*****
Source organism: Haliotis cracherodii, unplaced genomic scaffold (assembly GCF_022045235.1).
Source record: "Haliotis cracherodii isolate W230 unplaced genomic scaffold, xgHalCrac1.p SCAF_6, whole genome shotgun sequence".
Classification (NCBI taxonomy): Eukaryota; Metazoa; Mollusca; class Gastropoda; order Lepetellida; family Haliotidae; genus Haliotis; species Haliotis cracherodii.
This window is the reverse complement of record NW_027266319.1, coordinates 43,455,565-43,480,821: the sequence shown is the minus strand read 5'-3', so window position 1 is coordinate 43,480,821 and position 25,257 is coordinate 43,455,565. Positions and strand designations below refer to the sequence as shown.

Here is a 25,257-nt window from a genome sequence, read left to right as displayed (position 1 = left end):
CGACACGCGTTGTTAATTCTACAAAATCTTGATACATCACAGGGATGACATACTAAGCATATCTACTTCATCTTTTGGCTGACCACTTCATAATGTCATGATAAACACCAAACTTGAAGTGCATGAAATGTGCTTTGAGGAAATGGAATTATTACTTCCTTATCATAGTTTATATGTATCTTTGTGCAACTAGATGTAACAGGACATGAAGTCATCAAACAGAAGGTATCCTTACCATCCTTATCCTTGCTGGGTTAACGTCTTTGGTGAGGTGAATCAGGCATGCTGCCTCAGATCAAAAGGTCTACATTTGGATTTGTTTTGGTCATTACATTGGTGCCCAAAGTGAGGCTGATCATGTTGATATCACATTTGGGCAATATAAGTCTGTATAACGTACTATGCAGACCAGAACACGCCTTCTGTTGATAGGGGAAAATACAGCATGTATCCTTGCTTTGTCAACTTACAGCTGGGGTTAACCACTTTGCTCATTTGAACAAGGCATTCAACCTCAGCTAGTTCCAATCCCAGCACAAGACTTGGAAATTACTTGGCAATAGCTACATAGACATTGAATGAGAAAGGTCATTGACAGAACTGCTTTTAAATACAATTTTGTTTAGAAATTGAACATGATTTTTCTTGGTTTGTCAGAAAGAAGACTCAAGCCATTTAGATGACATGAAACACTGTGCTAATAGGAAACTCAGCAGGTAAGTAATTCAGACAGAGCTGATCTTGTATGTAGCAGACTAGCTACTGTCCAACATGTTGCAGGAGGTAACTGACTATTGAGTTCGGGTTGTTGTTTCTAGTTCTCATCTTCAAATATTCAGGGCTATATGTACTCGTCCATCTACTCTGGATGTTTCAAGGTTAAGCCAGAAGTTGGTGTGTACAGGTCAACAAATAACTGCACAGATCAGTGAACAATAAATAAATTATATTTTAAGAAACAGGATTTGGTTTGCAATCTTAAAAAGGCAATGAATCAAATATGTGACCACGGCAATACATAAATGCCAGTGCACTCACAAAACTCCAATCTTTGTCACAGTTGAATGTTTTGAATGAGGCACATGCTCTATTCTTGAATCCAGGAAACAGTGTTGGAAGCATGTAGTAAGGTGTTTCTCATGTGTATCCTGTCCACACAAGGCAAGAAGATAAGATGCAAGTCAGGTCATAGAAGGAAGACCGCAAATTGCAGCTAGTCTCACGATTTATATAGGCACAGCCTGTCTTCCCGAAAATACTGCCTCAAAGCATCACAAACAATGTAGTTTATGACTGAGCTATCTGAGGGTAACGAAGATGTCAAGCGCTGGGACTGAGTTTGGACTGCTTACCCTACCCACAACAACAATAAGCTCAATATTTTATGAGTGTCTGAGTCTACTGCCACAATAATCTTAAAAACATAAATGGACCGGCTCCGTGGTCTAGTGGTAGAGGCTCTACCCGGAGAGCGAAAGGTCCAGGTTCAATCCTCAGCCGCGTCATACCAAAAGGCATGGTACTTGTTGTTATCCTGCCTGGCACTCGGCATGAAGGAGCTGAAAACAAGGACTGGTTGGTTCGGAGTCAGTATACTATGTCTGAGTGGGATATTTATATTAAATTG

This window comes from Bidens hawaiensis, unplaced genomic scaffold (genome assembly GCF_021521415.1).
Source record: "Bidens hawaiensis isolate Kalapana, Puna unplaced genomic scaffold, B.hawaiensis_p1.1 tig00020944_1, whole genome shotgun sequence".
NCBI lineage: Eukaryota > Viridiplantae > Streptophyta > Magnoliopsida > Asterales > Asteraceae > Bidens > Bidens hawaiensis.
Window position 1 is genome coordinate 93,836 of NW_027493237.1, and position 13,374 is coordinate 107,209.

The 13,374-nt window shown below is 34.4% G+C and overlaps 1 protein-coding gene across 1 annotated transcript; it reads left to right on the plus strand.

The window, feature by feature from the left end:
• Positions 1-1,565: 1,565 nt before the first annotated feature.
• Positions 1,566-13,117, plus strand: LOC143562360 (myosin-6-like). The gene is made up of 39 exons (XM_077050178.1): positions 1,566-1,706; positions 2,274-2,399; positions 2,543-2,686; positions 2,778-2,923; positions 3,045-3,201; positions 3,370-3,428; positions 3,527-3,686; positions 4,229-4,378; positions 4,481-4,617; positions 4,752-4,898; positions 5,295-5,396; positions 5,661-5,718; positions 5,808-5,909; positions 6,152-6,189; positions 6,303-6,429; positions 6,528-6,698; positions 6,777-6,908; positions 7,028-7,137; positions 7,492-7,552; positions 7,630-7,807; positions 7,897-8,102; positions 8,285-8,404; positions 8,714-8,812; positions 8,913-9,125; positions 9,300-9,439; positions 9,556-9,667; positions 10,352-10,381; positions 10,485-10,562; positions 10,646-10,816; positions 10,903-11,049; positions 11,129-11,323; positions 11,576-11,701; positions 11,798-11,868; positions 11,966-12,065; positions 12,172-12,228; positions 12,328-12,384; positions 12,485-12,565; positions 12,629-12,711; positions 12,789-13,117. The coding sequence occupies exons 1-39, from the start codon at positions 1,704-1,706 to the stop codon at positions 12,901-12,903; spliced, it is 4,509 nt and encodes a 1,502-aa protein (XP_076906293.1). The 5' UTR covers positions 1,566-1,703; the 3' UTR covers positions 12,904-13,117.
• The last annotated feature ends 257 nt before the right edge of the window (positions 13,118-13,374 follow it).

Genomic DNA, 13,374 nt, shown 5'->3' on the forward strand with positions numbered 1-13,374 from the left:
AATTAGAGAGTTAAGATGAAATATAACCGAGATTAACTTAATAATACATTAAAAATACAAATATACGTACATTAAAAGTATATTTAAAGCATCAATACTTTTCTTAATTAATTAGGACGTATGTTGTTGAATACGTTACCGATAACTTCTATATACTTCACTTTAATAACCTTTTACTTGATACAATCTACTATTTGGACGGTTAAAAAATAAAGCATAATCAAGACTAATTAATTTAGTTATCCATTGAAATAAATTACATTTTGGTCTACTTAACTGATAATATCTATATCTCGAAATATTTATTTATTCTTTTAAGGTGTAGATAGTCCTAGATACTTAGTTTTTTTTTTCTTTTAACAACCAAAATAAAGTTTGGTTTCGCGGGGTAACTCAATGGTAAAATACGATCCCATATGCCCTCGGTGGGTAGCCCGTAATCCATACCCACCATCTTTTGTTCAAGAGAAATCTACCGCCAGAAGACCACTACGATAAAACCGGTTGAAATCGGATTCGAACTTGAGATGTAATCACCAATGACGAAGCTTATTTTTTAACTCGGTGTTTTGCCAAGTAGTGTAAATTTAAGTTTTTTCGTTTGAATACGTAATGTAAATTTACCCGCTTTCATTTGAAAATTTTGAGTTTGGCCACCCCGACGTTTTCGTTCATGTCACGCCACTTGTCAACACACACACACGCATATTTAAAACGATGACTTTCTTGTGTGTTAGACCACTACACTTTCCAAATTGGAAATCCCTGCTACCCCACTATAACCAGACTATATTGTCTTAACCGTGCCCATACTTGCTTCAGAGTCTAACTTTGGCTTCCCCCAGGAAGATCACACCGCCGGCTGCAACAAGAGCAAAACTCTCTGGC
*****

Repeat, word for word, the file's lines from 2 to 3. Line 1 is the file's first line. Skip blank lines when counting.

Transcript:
Source record: "Haliotis cracherodii isolate W230 unplaced genomic scaffold, xgHalCrac1.p SCAF_6, whole genome shotgun sequence".
Classification (NCBI taxonomy): Eukaryota; Metazoa; Mollusca; class Gastropoda; order Lepetellida; family Haliotidae; genus Haliotis; species Haliotis cracherodii.